Malaysian Airlines flight MH370 search: An object floats in the Indian Ocean. (Photo Reuters)
Malaysian Airlines flight MH370 search: An object floats in the Indian Ocean. (Photo Reuters)Reuters

Australian Prime Minister Tony Abbott has echoed the words of Malaysian Government's announcement that all hopes are lost for the missing Malaysia Airlines Flight MH370 as he visited RAAF base in Pearce, north of Perth on Monday.

Declaring that all evidence points to the plane going down in the southern Indian Ocean, Abbot defended the Malaysian Prime Minister's announcement via bold text message and a chilling late night announcement last week that the plane has beyong reasonable doubt crashed somewhere in the southern Indian Ocean.

"The accumulation of evidence is that the aircraft has been lost somewhere in the south of the Indian Ocean," Abbott told reporters in Perth.

"That's the absolute, overwhelming way of evidence and I think Prime Minister Najib Razak was perfectly entitled to come to that conclusion," he said adding: "I think once that conclusion had been arrived at, it was his duty to make that conclusion public."

Razak was widely criticized on 24 March when he said in a news conference, citing data and satellite analysis from a British company, that the MH370's journey "ended in the southern Indian Ocean". He had said that the last known position of the missing plane was in the middle of the Indian Ocean and that there were no places nearby for the plane to land safely.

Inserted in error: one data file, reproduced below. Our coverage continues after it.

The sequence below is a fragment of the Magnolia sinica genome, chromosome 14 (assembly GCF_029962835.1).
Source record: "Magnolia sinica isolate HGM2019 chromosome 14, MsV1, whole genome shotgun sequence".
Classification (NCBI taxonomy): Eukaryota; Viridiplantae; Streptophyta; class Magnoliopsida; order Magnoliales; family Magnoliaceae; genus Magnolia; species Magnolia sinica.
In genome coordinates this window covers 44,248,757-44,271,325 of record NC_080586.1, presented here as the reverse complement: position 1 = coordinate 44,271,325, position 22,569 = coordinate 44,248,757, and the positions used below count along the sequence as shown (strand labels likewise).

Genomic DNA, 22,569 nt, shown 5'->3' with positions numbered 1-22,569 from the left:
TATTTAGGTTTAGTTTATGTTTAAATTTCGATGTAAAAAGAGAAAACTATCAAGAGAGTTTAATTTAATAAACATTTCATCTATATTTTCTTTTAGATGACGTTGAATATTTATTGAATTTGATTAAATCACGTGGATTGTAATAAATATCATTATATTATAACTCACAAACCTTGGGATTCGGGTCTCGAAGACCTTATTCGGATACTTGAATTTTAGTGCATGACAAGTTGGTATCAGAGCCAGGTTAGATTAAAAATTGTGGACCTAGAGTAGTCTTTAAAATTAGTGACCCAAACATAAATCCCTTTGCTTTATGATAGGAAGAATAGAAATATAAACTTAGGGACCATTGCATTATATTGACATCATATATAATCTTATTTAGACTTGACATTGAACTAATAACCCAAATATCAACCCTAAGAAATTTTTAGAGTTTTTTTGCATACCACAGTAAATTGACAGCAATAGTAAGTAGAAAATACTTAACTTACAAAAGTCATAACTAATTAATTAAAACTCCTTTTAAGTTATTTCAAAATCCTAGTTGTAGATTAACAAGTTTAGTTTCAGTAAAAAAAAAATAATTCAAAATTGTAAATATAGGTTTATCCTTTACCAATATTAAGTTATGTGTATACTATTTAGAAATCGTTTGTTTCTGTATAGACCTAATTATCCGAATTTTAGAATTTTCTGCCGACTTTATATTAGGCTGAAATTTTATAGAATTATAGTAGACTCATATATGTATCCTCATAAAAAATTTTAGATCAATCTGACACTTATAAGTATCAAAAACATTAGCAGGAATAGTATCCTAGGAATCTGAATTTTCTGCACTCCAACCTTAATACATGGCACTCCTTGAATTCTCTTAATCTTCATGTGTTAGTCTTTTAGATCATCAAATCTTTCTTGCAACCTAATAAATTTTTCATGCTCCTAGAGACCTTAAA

A massive international search is underway in the vast expenses of the southern Indian Ocean. But Australian Maritime Safety Authority shifted the search area 1,000 km closer to the country's west coast earlier this week adding to the ever growing anguish of desperate family members.

The new possible crash area now lies about 1,850 km (1,100 miles) west of the Australian city of Perth and covered a dizzying area of 319,000 square kilometers, an area which is significantly bigger than the entire United Kingdom.

Abbott said on Monday that to find any clues on the missing plane was an "extraordinarily difficult" operation and said that there would be no time limit on the search effort.

"I think we owe it to the families, we owe it to everyone who travels by air, we owe it to the governments of countries who had citizens on that aircraft, we owe it to the wider world who has been transfixed by this mystery for three weeks now," he said.

"We owe it to everyone to do whatever we reasonably can and we can keep searching for quite some time to come and we will keep searching for quite some time. If anything, the intensity of the search and magnitude of the operation is increasing not decreasing."

"If nothing of substance is found, obviously such a point (where we stop searching) is eventually reached, but we are well short of that point. If this mystery is solvable, we will solve it".

The comments from Australian PM came amid growing concerns that Malaysia may be capable of conducting the investigation by itself. Australia, Britain, and the United States are pushing for a leading role in the search for the missing plane.

They are also asking Malaysia to consent that if the missing plane's Black Box is recovered, its contents would be investigated by experts from the US, Britain and Australia. The request, however, may not go down too well with Malaysia as it faces increasing pressure to prove that it has done enough to resolve this crisis.